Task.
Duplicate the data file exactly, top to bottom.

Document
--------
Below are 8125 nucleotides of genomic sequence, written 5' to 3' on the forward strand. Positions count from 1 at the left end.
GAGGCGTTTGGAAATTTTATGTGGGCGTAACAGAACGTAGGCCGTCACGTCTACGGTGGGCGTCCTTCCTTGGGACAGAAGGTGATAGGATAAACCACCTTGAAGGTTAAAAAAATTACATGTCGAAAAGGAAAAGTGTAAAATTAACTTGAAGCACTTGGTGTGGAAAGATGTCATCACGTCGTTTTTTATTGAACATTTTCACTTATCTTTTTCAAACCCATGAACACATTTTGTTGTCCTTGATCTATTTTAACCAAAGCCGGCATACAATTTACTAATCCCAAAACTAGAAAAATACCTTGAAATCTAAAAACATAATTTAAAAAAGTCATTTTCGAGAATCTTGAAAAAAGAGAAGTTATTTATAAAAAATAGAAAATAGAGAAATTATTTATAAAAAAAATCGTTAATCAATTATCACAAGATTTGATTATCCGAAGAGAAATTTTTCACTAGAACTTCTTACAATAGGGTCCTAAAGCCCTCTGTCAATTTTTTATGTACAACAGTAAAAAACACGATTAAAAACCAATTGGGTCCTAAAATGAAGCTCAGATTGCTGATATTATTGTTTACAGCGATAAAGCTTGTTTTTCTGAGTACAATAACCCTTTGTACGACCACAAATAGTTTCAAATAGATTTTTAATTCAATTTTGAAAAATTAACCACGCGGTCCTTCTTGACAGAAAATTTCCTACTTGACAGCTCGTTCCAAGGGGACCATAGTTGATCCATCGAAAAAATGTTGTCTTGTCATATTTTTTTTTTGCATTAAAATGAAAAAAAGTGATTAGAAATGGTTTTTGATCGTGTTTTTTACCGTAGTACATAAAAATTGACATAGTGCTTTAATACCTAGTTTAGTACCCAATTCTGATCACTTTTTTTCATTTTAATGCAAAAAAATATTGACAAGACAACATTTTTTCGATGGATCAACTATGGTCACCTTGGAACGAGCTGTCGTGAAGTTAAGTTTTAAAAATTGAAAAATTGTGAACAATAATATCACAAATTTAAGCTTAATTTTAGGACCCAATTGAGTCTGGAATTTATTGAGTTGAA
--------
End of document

Below are 8125 nucleotides of genomic sequence, written 5' to 3' on the forward strand. Positions count from 1 at the left end.
GAGGCGTTTGGAAATTTTATGTGGGCGTAACAGAACGTAGGCCGTCACGTCTACGGTGGGCGTCCTTCCTTGGGACAGAAGGTGATAGGATAAACCACCTTGAAGGTTAAAAAAATTACATGTCGAAAAGGAAAAGTGTAAAATTAACTTGAAGCACTTGGTGTGGAAAGATGTCATCACGTCGTTTTTTATTGAACATTTTCACTTATCTTTTTCAAACCCATGAACACATTTTGTTGTCCTTGATCTATTTTAACCAAAGCCGGCATACAATTTACTAATCCCAAAACTAGAAAAATACCTTGAAATCTAAAAACATAATTTAAAAAAGTCATTTTCGAGAATCTTGAAAAAAGAGAAGTTATTTATAAAAAATAGAAAATAGAGAAATTATTTATAAAAAAAATCGTTAATCAATTATCACAAGATTTGATTATCCGAAGAGAAATTTTTCACTAGAACTTCTTACAATAGGGTCCTAAAGCCCTCTGTCAATTTTTTATGTACAACAGTAAAAAACACGATTAAAAACCAATTGGGTCCTAAAATGAAGCTCAGATTGCTGATATTATTGTTTACAGCGATAAAGCTTGTTTTTCTGAGTACAATAACCCTTTGTACGACCACAAATAGTTTCAAATAGATTTTTAATTCAATTTTGAAAAATTAACCACGCGGTCCTTCTTGACAGAAAATTTCCTACTTGACAGCTCGTTCCAAGGGGACCATAGTTGATCCATCGAAAAAATGTTGTCTTGTCATATTTTTTTTTTGCATTAAAATGAAAAAAAGTGATTAGAAATGGTTTTTGATCGTGTTTTTTACCGTAGTACATAAAAATTGACATAGTGCTTTAATACCTAGTTTAGTACCCAATTCTGATCACTTTTTTTCATTTTAATGCAAAAAAATATTGACAAGACAACATTTTTTCGATGGATCAACTATGGTCACCTTGGAACGAGCTGTCGTGAAGTTAAGTTTTAAAAATTGAAAAATTGTGAACAATAATATCACAAATTTAAGCTTAATTTTAGGACCCAATTGAGTCTGGAATTTATTGAGTTGAA